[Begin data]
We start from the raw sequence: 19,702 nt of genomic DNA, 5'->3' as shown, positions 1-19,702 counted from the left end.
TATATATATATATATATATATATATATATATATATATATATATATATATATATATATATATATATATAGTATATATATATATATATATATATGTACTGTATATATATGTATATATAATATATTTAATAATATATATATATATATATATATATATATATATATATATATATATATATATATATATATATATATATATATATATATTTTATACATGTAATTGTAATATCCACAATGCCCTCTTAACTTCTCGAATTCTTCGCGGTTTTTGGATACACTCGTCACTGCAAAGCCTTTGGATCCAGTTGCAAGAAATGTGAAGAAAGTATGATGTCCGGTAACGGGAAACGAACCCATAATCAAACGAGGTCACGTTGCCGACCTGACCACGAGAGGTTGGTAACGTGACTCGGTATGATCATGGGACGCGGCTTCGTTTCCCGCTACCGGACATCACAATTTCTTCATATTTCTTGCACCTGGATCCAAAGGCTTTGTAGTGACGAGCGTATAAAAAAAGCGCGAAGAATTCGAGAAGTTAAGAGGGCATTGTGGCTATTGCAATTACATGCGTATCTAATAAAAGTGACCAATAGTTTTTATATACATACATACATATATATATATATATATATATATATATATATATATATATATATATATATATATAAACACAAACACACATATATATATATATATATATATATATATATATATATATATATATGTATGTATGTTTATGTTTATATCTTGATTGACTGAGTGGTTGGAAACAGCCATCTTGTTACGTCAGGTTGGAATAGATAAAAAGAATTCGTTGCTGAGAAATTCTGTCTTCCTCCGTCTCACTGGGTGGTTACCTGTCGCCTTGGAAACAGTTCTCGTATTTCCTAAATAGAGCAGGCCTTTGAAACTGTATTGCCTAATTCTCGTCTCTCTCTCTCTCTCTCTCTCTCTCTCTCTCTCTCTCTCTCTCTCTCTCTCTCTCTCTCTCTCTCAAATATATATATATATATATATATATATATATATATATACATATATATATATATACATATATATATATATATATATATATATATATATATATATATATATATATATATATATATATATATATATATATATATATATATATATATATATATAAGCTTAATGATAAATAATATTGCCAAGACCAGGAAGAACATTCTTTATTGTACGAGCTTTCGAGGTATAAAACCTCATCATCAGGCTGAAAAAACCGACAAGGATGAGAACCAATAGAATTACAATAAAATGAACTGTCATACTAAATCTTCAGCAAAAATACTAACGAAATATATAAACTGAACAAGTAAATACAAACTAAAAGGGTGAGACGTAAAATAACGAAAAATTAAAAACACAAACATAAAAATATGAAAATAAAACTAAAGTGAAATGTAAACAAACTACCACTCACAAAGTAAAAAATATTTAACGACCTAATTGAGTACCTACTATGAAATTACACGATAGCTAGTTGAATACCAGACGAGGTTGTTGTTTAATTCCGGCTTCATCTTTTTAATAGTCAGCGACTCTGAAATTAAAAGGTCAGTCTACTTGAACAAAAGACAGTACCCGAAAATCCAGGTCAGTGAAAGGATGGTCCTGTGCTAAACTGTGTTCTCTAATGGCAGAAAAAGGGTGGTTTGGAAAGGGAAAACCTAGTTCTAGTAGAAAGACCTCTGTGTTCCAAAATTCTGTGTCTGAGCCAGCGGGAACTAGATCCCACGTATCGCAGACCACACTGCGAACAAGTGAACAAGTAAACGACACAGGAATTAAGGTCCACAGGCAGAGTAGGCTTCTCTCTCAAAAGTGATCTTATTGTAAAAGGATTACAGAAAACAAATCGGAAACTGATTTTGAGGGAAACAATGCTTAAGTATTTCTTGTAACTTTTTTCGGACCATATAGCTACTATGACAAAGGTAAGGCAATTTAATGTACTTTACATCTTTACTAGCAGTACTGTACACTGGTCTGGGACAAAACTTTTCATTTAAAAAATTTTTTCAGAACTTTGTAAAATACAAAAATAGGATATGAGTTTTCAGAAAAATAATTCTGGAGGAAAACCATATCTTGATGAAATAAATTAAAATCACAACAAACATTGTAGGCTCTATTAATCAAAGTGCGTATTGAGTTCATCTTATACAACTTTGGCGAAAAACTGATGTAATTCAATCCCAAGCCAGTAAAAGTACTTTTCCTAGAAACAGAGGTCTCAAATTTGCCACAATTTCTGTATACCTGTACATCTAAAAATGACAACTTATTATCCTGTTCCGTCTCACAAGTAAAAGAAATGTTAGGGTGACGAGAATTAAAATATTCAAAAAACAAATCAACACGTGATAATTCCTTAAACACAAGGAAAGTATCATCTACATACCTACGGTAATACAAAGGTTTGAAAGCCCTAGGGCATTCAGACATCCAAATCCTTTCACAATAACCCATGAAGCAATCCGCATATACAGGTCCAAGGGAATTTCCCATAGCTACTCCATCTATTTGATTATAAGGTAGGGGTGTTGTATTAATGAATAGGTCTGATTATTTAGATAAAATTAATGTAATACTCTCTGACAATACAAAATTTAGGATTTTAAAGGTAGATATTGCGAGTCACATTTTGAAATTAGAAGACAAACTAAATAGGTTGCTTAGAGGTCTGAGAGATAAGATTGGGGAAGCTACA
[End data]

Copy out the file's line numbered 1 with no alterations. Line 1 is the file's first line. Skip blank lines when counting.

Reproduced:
We start from the raw sequence: 19,702 nt of genomic DNA, 5'->3' as shown, positions 1-19,702 counted from the left end.